She argued that the recent attacks throughout Europe were inevitable and primarily due to the lack of integration of an increasing number of migrants. So many people come to Brussels and other European cities with the promise of opportunity and simply do not find it. Basic services, such as healthcare, are provided, but the government does little to curb discrimination, which is widespread and often blatant. Migrants are regularly at a disadvantage competing for work and peoples’ attitudes discourage assimilation, especially in Brussels. As a result, ethnicities remain largely segregated. Right or wrong, this really aligned with our first impression of the diversity in Brussels…a very apparent lack of assimilation.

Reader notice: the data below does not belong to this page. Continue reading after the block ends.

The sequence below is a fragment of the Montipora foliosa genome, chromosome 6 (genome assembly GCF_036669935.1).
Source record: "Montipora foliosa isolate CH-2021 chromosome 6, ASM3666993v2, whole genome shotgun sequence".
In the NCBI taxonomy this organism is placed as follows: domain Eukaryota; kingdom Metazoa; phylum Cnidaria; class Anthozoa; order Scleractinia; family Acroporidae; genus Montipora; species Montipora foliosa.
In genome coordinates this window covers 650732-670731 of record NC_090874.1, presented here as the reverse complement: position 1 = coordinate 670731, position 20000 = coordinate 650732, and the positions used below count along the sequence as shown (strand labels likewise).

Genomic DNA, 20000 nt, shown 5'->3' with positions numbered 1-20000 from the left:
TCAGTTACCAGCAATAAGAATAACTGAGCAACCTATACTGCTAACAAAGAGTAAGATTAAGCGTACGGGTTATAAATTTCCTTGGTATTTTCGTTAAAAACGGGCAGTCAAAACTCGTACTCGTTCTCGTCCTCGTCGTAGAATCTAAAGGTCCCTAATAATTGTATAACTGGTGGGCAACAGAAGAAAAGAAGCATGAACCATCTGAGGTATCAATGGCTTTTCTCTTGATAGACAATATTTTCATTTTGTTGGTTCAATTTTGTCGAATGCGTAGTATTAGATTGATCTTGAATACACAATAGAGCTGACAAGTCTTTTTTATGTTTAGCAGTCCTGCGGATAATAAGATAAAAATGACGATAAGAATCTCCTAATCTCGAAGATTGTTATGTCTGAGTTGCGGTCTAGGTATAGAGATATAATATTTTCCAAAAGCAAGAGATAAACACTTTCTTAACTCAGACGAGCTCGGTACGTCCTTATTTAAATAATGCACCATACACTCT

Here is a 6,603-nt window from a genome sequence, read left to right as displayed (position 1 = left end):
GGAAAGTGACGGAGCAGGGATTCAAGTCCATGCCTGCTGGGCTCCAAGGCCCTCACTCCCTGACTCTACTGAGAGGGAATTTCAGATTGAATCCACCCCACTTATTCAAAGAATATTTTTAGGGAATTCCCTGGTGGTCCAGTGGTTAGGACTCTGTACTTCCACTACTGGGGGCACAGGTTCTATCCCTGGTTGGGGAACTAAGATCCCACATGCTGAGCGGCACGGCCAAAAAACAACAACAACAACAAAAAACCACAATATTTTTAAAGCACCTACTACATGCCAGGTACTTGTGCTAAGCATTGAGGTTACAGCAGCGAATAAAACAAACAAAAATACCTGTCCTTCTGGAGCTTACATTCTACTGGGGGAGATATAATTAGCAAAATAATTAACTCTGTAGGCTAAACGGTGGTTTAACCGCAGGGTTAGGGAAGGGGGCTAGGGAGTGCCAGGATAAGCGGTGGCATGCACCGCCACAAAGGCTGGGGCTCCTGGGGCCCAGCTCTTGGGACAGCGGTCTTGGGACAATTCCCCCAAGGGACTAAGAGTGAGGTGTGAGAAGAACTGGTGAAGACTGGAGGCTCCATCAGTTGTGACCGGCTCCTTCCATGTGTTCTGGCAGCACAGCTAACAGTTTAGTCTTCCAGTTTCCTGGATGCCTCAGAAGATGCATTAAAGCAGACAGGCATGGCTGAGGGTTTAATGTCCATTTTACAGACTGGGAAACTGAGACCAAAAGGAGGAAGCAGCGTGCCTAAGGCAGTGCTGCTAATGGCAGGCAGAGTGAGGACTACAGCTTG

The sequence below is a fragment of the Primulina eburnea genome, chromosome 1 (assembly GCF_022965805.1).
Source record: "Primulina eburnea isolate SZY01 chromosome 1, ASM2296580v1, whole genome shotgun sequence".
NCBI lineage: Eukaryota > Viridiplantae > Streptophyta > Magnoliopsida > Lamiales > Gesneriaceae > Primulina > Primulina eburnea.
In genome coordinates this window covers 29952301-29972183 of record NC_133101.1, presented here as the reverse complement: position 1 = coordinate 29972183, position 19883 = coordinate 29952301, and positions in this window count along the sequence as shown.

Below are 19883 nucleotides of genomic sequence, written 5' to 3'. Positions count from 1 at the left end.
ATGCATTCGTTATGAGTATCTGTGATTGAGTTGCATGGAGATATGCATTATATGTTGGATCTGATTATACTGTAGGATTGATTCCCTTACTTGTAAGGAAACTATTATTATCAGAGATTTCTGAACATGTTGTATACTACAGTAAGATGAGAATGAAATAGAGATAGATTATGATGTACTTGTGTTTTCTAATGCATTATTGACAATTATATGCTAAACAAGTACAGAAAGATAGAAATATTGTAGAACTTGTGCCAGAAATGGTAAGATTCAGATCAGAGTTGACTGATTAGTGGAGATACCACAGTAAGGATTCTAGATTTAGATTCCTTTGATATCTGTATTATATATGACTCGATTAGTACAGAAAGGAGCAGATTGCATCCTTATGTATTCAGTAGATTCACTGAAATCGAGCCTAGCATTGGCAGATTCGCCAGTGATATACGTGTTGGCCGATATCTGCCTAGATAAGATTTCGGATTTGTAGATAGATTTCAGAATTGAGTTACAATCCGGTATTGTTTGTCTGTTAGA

She went on to describe how many migrants who are unable to succeed are too proud to reveal their struggles to their families and friends at home. Instead many often boast of newfound success and wealth, propelling the exaggerated perception of opportunity in Europe, and thus motivating more people to come. A vicious cycle.
The frustration with this situation easily turns to anger and despair, leaving weak minded, disillusioned people vulnerable to extremism. She clearly wasn’t absolving the attackers of responsibility, but acknowledged there is a very real problem that is deeper than just a bunch of crazy Muslims. A vulnerability that must be addressed, regardless of who or what group is currently exploiting it. A compelling argument.